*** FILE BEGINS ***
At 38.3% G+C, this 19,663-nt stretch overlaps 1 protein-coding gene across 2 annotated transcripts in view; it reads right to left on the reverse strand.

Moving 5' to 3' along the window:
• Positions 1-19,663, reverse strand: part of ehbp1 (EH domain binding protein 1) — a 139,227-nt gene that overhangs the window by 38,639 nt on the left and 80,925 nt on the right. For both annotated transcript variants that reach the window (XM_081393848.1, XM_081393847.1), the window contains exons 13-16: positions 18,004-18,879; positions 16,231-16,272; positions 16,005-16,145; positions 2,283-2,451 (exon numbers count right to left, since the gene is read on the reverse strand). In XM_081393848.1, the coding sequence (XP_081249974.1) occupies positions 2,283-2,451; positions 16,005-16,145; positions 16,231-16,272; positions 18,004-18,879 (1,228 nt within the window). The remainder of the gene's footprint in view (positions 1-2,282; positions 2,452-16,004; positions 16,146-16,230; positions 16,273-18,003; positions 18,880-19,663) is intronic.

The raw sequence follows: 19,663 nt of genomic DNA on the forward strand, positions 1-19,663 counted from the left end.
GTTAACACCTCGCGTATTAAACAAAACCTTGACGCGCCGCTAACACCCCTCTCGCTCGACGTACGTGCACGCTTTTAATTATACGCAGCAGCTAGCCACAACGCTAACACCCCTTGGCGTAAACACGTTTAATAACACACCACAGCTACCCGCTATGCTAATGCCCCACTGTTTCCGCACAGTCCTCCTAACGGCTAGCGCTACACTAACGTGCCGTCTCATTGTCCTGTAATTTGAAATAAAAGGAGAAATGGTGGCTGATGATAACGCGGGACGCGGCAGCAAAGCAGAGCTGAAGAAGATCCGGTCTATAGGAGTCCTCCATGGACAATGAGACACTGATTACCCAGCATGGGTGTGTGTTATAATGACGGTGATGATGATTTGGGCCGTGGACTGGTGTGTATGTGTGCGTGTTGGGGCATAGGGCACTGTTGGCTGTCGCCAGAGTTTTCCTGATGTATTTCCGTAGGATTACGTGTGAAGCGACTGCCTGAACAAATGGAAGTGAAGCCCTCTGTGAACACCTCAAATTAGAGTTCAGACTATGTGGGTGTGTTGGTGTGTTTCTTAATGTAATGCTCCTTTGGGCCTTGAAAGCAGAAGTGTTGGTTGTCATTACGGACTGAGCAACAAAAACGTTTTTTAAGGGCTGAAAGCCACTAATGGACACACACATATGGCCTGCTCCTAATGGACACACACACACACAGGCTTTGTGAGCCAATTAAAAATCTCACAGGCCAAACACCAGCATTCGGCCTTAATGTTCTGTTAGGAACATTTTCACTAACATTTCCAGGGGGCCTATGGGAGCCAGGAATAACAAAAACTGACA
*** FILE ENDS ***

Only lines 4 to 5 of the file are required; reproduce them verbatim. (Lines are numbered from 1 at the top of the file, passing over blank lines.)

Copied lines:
The raw sequence follows: 19,663 nt of genomic DNA on the forward strand, positions 1-19,663 counted from the left end.
GTTAACACCTCGCGTATTAAACAAAACCTTGACGCGCCGCTAACACCCCTCTCGCTCGACGTACGTGCACGCTTTTAATTATACGCAGCAGCTAGCCACAACGCTAACACCCCTTGGCGTAAACACGTTTAATAACACACCACAGCTACCCGCTATGCTAATGCCCCACTGTTTCCGCACAGTCCTCCTAACGGCTAGCGCTACACTAACGTGCCGTCTCATTGTCCTGTAATTTGAAATAAAAGGAGAAATGGTGGCTGATGATAACGCGGGACGCGGCAGCAAAGCAGAGCTGAAGAAGATCCGGTCTATAGGAGTCCTCCATGGACAATGAGACACTGATTACCCAGCATGGGTGTGTGTTATAATGACGGTGATGATGATTTGGGCCGTGGACTGGTGTGTATGTGTGCGTGTTGGGGCATAGGGCACTGTTGGCTGTCGCCAGAGTTTTCCTGATGTATTTCCGTAGGATTACGTGTGAAGCGACTGCCTGAACAAATGGAAGTGAAGCCCTCTGTGAACACCTCAAATTAGAGTTCAGACTATGTGGGTGTGTTGGTGTGTTTCTTAATGTAATGCTCCTTTGGGCCTTGAAAGCAGAAGTGTTGGTTGTCATTACGGACTGAGCAACAAAAACGTTTTTTAAGGGCTGAAAGCCACTAATGGACACACACATATGGCCTGCTCCTAATGGACACACACACACACAGGCTTTGTGAGCCAATTAAAAATCTCACAGGCCAAACACCAGCATTCGGCCTTAATGTTCTGTTAGGAACATTTTCACTAACATTTCCAGGGGGCCTATGGGAGCCAGGAATAACAAAAACTGACA